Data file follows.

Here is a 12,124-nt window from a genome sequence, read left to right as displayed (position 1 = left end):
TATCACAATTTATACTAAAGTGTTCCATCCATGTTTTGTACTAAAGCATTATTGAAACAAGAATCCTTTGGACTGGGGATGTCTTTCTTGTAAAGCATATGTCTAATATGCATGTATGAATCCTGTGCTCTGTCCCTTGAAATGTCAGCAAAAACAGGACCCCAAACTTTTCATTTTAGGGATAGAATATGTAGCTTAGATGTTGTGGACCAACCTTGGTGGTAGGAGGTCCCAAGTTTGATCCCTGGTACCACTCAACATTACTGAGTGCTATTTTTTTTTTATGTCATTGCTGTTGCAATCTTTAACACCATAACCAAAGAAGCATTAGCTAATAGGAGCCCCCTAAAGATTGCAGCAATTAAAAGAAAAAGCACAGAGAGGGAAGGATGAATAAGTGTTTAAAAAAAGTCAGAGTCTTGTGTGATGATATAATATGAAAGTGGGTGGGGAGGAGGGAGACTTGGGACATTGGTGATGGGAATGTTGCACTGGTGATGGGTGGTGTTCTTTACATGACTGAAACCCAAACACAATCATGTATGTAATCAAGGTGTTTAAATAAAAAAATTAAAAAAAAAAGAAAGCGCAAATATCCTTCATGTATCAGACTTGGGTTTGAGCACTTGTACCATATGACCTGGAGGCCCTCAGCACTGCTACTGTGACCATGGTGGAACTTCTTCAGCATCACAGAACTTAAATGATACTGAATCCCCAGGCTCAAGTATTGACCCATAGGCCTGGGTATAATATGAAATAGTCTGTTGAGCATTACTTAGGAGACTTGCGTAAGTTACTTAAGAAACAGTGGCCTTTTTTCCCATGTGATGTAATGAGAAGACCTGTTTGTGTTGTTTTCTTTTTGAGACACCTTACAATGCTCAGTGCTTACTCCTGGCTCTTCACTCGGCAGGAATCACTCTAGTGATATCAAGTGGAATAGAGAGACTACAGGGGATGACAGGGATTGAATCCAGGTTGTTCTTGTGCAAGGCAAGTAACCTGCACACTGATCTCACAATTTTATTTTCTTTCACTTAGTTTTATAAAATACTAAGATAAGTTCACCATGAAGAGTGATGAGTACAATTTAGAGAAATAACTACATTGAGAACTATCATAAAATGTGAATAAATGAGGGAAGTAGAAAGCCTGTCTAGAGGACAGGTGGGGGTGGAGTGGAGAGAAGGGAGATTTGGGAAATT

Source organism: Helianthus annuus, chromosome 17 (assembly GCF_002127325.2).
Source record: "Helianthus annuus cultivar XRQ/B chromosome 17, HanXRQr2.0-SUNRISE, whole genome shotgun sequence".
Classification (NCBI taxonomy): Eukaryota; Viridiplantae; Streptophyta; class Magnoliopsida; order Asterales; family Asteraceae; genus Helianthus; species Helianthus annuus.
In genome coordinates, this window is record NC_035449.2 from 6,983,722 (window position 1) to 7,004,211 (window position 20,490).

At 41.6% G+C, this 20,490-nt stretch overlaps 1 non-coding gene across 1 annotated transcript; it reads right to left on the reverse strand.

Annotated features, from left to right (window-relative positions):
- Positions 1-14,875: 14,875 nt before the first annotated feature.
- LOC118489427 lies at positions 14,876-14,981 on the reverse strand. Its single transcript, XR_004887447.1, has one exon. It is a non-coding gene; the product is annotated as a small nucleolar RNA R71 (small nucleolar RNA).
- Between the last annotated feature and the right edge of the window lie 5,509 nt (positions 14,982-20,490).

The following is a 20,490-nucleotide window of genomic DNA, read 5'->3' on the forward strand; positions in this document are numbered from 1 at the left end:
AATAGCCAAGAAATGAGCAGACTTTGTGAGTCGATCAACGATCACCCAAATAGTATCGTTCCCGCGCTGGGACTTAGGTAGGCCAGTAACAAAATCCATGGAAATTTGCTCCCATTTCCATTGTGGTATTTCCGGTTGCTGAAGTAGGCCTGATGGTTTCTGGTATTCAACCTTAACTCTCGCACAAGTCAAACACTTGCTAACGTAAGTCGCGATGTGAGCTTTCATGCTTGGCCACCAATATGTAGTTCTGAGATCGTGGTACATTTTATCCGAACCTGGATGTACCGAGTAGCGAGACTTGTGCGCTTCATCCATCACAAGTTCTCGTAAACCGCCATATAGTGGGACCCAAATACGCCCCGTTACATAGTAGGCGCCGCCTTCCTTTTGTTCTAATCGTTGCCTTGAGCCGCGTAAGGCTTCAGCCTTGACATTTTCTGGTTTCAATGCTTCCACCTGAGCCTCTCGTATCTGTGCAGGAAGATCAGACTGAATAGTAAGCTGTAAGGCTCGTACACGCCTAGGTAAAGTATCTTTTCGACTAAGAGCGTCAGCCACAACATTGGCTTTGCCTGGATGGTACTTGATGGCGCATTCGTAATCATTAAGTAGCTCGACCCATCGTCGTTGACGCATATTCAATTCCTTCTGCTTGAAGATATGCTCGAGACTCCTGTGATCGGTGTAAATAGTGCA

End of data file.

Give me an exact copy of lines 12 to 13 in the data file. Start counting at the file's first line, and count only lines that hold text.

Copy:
The following is a 20,490-nucleotide window of genomic DNA, read 5'->3' on the forward strand; positions in this document are numbered from 1 at the left end:
AATAGCCAAGAAATGAGCAGACTTTGTGAGTCGATCAACGATCACCCAAATAGTATCGTTCCCGCGCTGGGACTTAGGTAGGCCAGTAACAAAATCCATGGAAATTTGCTCCCATTTCCATTGTGGTATTTCCGGTTGCTGAAGTAGGCCTGATGGTTTCTGGTATTCAACCTTAACTCTCGCACAAGTCAAACACTTGCTAACGTAAGTCGCGATGTGAGCTTTCATGCTTGGCCACCAATATGTAGTTCTGAGATCGTGGTACATTTTATCCGAACCTGGATGTACCGAGTAGCGAGACTTGTGCGCTTCATCCATCACAAGTTCTCGTAAACCGCCATATAGTGGGACCCAAATACGCCCCGTTACATAGTAGGCGCCGCCTTCCTTTTGTTCTAATCGTTGCCTTGAGCCGCGTAAGGCTTCAGCCTTGACATTTTCTGGTTTCAATGCTTCCACCTGAGCCTCTCGTATCTGTGCAGGAAGATCAGACTGAATAGTAAGCTGTAAGGCTCGTACACGCCTAGGTAAAGTATCTTTTCGACTAAGAGCGTCAGCCACAACATTGGCTTTGCCTGGATGGTACTTGATGGCGCATTCGTAATCATTAAGTAGCTCGACCCATCGTCGTTGACGCATATTCAATTCCTTCTGCTTGAAGATATGCTCGAGACTCCTGTGATCGGTGTAAATAGTGCA